For example, we have this "for" loop:
for b in bananas
....turnTo b
....step distanceTo b

The first time this loop will run, the computer will "read" it like this:
....turnTo banana[0]
....step distanceTo banana[0]

Next, it would start over with the next banana:
....turnTo banana[1]
....step distanceTo banana[1]

and so on, until all bananas are caught.

The difference from the times.loop
A times.loop repeats the statements a specified number of times, carrying out the exact same action each time.
The for loop, however, matches the number of items in a collection, and will stop only after all actions were done on all the items in the collection.

How to read a for loop
for (this tells the computer that there is a "for" loop here)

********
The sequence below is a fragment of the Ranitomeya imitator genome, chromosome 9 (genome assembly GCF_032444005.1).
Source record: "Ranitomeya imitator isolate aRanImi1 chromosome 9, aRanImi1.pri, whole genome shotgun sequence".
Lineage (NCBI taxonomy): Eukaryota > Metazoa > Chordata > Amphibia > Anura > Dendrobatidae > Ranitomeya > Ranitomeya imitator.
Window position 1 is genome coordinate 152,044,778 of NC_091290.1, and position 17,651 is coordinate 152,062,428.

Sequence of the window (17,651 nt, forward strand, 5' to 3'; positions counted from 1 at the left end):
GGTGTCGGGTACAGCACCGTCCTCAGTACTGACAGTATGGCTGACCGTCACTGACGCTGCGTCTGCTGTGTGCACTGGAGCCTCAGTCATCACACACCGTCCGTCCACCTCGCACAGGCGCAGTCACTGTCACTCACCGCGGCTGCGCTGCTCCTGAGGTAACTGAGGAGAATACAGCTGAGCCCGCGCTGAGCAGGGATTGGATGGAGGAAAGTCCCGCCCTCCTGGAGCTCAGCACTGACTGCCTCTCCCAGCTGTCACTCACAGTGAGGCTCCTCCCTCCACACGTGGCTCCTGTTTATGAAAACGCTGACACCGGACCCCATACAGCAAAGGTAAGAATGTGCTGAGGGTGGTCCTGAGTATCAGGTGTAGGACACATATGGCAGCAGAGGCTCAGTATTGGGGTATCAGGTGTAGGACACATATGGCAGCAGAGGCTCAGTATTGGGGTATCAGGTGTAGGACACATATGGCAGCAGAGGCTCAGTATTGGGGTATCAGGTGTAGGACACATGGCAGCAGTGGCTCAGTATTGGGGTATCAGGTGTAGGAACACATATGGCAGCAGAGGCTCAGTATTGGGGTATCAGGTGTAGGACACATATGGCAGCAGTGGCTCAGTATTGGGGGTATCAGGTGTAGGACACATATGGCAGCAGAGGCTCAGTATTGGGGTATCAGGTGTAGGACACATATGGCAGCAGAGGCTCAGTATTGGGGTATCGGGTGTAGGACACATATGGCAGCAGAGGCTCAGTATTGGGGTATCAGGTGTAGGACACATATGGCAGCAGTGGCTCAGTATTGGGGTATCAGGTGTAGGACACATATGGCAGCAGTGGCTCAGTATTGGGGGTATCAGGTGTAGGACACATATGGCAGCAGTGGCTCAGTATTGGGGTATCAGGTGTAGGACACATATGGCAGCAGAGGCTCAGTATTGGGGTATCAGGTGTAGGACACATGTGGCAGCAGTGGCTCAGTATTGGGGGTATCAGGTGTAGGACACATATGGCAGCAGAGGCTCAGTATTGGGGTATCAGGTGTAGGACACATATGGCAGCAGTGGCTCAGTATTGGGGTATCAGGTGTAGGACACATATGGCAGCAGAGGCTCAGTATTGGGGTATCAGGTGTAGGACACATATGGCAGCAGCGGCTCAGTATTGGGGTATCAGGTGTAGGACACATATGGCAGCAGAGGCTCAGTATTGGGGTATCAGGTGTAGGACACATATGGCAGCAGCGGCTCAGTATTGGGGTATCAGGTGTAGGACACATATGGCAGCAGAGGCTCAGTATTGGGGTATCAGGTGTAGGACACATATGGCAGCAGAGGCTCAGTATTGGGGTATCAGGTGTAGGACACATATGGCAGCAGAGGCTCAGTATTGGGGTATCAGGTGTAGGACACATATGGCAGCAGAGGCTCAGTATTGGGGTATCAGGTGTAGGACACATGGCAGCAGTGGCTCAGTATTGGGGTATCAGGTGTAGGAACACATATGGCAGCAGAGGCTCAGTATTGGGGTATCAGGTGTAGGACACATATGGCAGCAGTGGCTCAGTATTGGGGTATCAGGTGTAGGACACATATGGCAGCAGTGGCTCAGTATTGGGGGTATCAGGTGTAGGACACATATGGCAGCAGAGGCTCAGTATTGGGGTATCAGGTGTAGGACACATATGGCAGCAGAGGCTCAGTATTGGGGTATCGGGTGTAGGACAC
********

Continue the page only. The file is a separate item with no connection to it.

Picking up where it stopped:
b (the loop variable)
in (part of the "for" loop)
bananas (the name of the array)
....turnTo b (b refers to an object in the array)
....step distanceTo b (b refers to an object in the array)
Instead of writing the full name of the collection next to every function, we must use the name of the loop variable.

Nested loops
Double_forloop
We can also use a for loop inside of a for loop. The example above is taken from challenge #70.
A nested loop is a loop inside of a loop. When using a nested for loop, the statements inside the inner loop are executed repeatedly. For every element of the outer loop, the inner loop is executed from start to end, and then that whole process repeats for the next element in the outer loop, and so on
Click on the "for" button to write the following text in your code. Note the comment line:
Forcode

Grab()/Drop()

"grab()" and "drop()" are functions without an argument that are used in chapter 3 to help the rat collect matches.
A function is a set of instructions that performs a specific task.